For those out of the loop (or who just aren't interest in anime) Shokugeki no Soma, or Food Wars!, is one of the hottest manga adaptations on television (and Netflix) at the moment. While most people consider it just another NSFW anime (there are a lot of boobs, not gonna lie) it actually has a pretty solid plot and some pretty amazing foodporn. Whether you're a fan of the show or just like experimenting in the kitchen you should definitely try these unbelievable dishes from Food Wars!

Gotcha Pork Roast

One of the first drool-worthy dishes shown in the series, this "pork roast" is actually made of vegetables (mostly potatoes and mushrooms). In fact, it'd almost be healthy if it weren't for the many, many slices of bacon wrapped around it. You're going to want some loose-fitting pants if you plan on making this monster. 

Sumire Karaage Roll

For those whose only experience with Japanese cuisine is  mochi ice cream you may not know what karaage is. It's essentially a broad term for the Japanese cooking technique of lightly frying marinated meat or fish, for this specific recipe we're talking about karaage chicken. The karaage chicken is wrapped in a Vietnamese savory pancake and served with vegetables and sauce, making it a perfect snack if you're on the go. 

Eggs Benedict

A classic breakfast dish, this perfectly poached egg and glistening hollandaise sauce shows just how skilled these young chefs are. With simple and inexpensive ingredients that you could find in your fridge at this very moment you have no excuse not to make this. 

Fried Rice

If you've ever been on a tight budget then odds are you've made the odd fried rice or two. Perfect for getting rid of whatever's left in your fridge, this specific fried rice recipe uses leftover Chinese BBQ pork with lots of herbs to give it a tasty kick.

#SpoonTip: Use day-old or leftover rice for this recipe, it'll prevent it from getting mushy.

Souffle Omelette

You've never made an omelette like this before, trust me. Unlike your standard egg dish you add a LOT of air into these eggs by beating them with an electric mixer. This results in a super fluffy omelette that practically melts in your mouth. Are you drooling yet?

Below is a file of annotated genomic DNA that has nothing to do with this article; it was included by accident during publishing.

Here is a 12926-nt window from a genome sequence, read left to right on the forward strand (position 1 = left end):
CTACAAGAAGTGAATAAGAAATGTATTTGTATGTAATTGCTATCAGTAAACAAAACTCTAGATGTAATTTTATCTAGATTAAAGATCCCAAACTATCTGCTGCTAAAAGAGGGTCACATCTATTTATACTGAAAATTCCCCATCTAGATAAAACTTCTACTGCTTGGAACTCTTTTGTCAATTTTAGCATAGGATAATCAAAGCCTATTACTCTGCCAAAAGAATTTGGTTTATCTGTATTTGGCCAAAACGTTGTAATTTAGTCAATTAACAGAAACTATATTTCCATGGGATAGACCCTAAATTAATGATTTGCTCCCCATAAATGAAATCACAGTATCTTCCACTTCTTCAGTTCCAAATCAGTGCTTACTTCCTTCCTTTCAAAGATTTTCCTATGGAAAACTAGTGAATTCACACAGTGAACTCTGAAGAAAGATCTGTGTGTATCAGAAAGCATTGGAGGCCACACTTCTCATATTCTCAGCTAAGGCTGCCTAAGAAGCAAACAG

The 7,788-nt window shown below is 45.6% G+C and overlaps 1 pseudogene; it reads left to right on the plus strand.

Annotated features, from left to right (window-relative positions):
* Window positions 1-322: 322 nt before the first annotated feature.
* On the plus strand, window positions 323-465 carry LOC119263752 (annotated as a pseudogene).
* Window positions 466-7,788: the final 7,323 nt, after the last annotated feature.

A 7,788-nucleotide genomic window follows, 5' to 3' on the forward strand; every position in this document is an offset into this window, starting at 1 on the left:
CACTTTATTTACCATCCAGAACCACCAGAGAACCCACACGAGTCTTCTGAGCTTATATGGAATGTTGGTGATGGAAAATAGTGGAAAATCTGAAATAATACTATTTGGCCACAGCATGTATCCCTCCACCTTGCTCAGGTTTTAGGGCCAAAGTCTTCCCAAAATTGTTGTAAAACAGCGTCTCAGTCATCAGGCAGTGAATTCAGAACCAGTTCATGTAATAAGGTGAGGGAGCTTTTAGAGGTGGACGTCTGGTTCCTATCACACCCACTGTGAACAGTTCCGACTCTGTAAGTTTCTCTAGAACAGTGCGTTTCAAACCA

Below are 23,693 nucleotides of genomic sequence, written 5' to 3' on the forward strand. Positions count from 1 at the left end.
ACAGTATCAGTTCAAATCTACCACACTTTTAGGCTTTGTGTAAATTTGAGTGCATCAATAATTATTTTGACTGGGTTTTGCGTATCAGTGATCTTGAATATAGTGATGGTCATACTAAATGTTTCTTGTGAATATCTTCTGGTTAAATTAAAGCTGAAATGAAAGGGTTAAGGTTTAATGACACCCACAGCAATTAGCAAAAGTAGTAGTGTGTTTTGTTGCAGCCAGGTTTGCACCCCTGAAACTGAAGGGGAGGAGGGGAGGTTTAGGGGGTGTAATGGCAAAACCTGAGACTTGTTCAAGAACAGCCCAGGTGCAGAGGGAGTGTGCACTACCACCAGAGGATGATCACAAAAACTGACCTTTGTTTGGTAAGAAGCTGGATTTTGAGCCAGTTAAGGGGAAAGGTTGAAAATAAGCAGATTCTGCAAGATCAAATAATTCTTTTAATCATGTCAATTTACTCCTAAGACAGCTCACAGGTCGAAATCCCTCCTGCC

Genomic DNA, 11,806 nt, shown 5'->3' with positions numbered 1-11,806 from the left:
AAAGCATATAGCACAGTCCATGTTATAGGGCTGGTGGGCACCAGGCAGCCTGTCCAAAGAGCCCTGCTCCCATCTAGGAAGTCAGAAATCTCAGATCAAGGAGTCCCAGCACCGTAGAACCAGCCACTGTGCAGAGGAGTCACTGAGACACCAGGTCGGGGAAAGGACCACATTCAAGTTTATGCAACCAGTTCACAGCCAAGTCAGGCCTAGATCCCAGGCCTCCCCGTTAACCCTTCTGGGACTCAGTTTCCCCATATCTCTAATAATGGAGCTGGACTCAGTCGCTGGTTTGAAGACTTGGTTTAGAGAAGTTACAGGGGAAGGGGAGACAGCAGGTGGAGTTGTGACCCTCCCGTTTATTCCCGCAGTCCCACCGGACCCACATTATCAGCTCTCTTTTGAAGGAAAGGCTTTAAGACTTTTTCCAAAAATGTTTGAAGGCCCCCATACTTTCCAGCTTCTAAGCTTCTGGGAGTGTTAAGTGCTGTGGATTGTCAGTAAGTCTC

Duck Katsu Curry

Katsu is another Japanese cooking technique which similarly to kaarage involves deep frying meat or fish, the only difference is that katsu is breaded instead of battered. If duck isn't one of those things you regularly purchase feel free to sub it out for chicken or pork. Japanese curry is milder than curries you may find in other countries so it's perfect for anyone who can't handle spice. 


Onigiri, or o-musubi, are Japanese rice balls. A common snack or light meal, onigiri is traditionally seasoned rice stuffed with some type of filling and wrapped with nori (seaweed). You can stick with the classics like cooked salmon or umeboshi plums or try something more adventurous like pork or eggs. 

Beef Katsudon

Katsudon is the combination of two Japanese terms: "katsu" and "donburi". Y'all already know what katsu means so let me introduce you to donburi: a rice dish served in a bowl and topped with fish, meat or vegetables. Donburi can be made with any ingredients, including leftovers, making it the perfect dish to recreate at home.

Pineapple Curry Fried Rice

Another fried rice recipe, this one differs from the last as it's a touch more advanced. With sweet and spicy notes from the pineapple and curry you're going to keep going back for more. This is the dish to make if you're looking to impress a crowd without breaking (too much of) a sweat.

Char Okiakage

This tempura fish dish is all that stands between one of Food Wars! characters and expulsion, lucky for him the risky dish pans out and he winds up continuing on his culinary adventure. Served with vegetables, this meal is hearty while still being light and airy. Feel free to change the fish to your personal preference (I like salmon)! 


One of my go-to breakfast dishes, frittatas are perfect for anyone looking to stretch their ingredients and feed a crowd even if they might not be the strongest chef. The hardest part about making this dish is waiting for it to cook in the oven.

#SpoonTip: Sauté your vegetables before adding them to your egg base so they release more flavor (and more importantly, moisture).

Temari Bento

I've had a few bento in my day, but none of them looked like this. While disarmingly fancy-looking temari sushi is actually relatively easy to make. Similar to onigiri it starts with seasoned rice shaped like a ball, the fillings are then placed on the outside instead of the inside. Get it?